My review of the Truly Italian food expo: Italian flavors and culinary traditions at their best

I can still remember the first time I came across Italian food: it was a few years after the fall of communism, when my cousin made pizza and cannelloni. She has always been very adventurous in the kitchen, and she took my family by surprise when she made these two dishes, for the first time ever. We didn’t even know how to pronounce their names – I remember we called them “piza” and “chameleon,” lol

As I ventured out of my parents’ home and into the big wide world, my appreciation of Italian cuisine has gone stronger, and I’d like to think I’ve come a long way since that first pizza I tried in my cousin’s kitchen. To me, Italian cuisine is very much a work in progress. I constantly try to find out more information about its history and phenomenal worldwide impact, and I’m always after new and exciting recipes to try. My husband and I are big fans of Italian food – in fact, as I’m writing this, I have cannelloni and pizza baking in the oven, both of which will be ready just in time for dinner. 🙂

Since I am so passionate about Italian cuisine, I was very happy to be invited to the opening of the Truly Italian food expo, held in Chicago earlier this week. What does true Italian food mean? What does it taste like? These are some of the challenging questions I wanted to explore at the event.

Truly Italian was organized by the Italian Chamber of Commerce, as part of a project commissioned by the Italian government. Its purpose was to showcase quality Italian products (which are known for the simplicity and substantial quality of their ingredients) and to bring various Italian culinary traditions and techniques to the general public. As the expo opened, several Italian  speakers shared some of their childhood food-related memories with the guests. As I listened to them, I couldn’t help but think of the great storytelling which goes behind Italian cooking. Italians do know how to tell a food story!

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The event schedule included panel discussions on various topics, from the history of olive oil and an overview of soft cheeses to the Italian tradition of making bread, a journey into the regions of pizza, and the secrets behind making quality pasta. This variety should come as no surprise: after all, Italy is home of 600 different cheeses and has been the world’s leader in pasta production for over 500 years. If you want to learn how to make pasta, then you’d better learn from the best, right? 🙂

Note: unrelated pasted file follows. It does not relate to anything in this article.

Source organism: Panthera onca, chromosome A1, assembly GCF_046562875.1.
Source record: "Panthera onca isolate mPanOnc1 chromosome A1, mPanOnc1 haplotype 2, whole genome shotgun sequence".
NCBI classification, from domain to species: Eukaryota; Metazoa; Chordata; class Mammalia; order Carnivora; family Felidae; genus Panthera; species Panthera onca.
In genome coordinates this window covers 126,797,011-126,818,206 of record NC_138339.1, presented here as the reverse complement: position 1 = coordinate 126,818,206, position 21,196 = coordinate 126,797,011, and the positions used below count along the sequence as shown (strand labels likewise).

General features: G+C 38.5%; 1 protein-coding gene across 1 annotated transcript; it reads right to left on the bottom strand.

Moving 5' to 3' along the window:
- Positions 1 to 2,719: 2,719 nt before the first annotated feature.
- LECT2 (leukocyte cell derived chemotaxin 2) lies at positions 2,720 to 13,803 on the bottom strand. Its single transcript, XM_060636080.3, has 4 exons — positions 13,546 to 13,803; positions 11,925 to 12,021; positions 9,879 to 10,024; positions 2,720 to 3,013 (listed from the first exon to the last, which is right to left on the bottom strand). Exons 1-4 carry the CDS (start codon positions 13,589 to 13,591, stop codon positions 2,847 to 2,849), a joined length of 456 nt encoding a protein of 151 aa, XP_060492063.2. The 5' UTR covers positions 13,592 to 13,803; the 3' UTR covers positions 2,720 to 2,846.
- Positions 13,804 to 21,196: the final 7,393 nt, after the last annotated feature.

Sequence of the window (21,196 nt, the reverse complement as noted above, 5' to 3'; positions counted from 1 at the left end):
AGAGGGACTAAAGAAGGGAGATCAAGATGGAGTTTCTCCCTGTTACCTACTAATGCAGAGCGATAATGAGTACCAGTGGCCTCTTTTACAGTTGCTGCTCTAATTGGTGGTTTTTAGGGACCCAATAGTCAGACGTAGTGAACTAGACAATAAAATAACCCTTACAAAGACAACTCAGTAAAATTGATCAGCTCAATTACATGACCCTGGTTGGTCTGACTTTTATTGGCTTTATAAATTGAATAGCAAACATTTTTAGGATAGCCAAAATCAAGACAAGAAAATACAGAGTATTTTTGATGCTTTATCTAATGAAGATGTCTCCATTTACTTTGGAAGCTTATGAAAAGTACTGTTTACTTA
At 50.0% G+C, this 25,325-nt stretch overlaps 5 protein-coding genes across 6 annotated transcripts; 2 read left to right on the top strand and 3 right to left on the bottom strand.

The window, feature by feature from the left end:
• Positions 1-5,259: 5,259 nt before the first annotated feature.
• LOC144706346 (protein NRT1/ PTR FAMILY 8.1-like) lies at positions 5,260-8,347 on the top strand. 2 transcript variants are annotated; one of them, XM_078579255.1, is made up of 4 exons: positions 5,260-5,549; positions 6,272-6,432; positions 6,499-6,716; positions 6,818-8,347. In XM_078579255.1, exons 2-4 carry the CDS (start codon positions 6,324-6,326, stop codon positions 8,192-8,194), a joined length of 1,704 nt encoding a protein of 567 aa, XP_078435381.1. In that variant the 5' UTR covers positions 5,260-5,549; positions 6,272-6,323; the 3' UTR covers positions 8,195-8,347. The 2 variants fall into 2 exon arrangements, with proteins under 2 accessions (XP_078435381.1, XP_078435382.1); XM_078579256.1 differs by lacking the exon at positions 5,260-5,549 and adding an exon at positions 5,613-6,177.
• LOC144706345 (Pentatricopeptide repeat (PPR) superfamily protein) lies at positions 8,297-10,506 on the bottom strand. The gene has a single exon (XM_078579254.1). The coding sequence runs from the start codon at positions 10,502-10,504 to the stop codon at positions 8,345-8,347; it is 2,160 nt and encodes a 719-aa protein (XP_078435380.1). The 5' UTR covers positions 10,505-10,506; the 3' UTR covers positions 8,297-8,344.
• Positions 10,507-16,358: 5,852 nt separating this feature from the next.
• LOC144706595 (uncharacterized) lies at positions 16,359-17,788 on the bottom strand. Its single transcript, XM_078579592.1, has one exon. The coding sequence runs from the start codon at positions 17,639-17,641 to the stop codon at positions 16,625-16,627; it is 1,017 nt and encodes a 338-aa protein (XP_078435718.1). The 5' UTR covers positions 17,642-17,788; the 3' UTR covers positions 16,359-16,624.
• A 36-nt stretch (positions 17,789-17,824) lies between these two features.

Italy also has the largest selection of food products certified by their origin and production process. Truly Italian exhibitors offered us a glimpse of the items currently produced by some of the Italian traditional food manufacturers. These specialty products are available in a limited number of Chicagoland food stores:

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No culinary event could be complete without an actual tasting, and Truly Italian made no exception. Guests had the opportunity to sample and to purchase various imported products, while classic Italian dishes were prepared and served on the spot by chefs from famous Chicago dining destinations. Bruschetta, salads or hearty pastas? And how about a panna cotta for dessert? There was plenty of choice for everyone:

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I left Truly Italian with a cheerful heart and an inspired mind. I will continue to experiment with Italian ingredients and I will try to cook more dishes from the vast culinary library Italy has given the world. I don’t think I came across a clear-cut definition of Italian food at Truly Italian, but this is not what I expected to find in the first place. Like any complex and successful cuisine, Italian cuisine is always open to interpretation, always reinvented, and forever a mystery. This also means that I can make my own contribution and provide my own definition, which goes as follows: Italian food represents a combination of unadulterated simplicity, authentic ingredients, and great storytelling. 🙂

*Disclaimer: I was not financially compensated by any of the companies mentioned or shown in this post. All opinions expressed here are my own.


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